Labradors don’t require much grooming, but they do shed. A good brushing once a week can help with this.

6. Standard Poodle

Image
Standard Poodle

Poodles are one of the most intelligent dog breeds and are skilled at learning new tricks and commands quickly. There is a reason they were known as circus dogs! Playful, loyal and loving, Poodles are a good choice for first-time owners.

Poodles are an extremely high-energy breed, so they can quickly get bored without a lot of stimulation and exercise. Most Poodles need at least three walks a day. If they don’t get sufficient stimulation and playtime, Poodles can become bored, anxious and unhappy. A breed that can be high-strung, Poodles are best suited to active households where they will receive the time and attention they naturally crave. This is a breed that love being in the spotlight.

Even though they do not shed, Poodles’ coats also need a lot of care to prevent matting. Regular trips to a professional groomer are an absolute must and most Poodle owners have their dog’s hair clipped– some quite elaborately!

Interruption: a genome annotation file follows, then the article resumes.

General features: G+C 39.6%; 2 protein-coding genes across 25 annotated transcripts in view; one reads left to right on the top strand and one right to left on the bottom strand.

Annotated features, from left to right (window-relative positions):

Poodles can be a handful when they’re pups, due to their extremely high energy. Very springy and athletic dogs, bored Poodle puppies can literally be bouncing off the walls! Some Poodle owners put their pups in “doggy daycares” once they are old enough to have all their required vaccines.

Doggy daycares are a great resource for all new puppy owners. Like daycares for children, you can drop your pup off in the morning and pick them up in the evening. Your pup gets to play with other dogs all day, which allows them to drain their energy and learn crucial socialization skills. And you’ll be able to take a needed day off from puppy duties and pick up a very happy and tired pooch at the end of the day! Note: most doggy daycares require proof of vaccination. Some will not allow unneutered or unspayed dogs over 6-months old.

7. Greyhound

Image
A Greyhound dog

Greyhounds are gentle, loving and surprisingly laid-back dogs that make great first-time pets for owners. In Canada, many racing Greyhounds are rehomed upon retirement through reputable adoption organizations. Most of these retired Greyhounds are already house-trained and make ideal pets.